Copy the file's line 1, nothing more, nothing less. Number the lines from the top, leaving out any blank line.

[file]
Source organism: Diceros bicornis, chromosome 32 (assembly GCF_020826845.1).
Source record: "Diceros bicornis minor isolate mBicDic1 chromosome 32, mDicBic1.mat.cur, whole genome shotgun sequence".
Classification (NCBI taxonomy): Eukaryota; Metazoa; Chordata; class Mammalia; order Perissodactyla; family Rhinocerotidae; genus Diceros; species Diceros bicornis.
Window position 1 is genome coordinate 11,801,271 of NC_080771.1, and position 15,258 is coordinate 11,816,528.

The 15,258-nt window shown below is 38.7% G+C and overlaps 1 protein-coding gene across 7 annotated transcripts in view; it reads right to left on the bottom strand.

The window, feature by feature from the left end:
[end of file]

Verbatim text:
Source organism: Diceros bicornis, chromosome 32 (assembly GCF_020826845.1).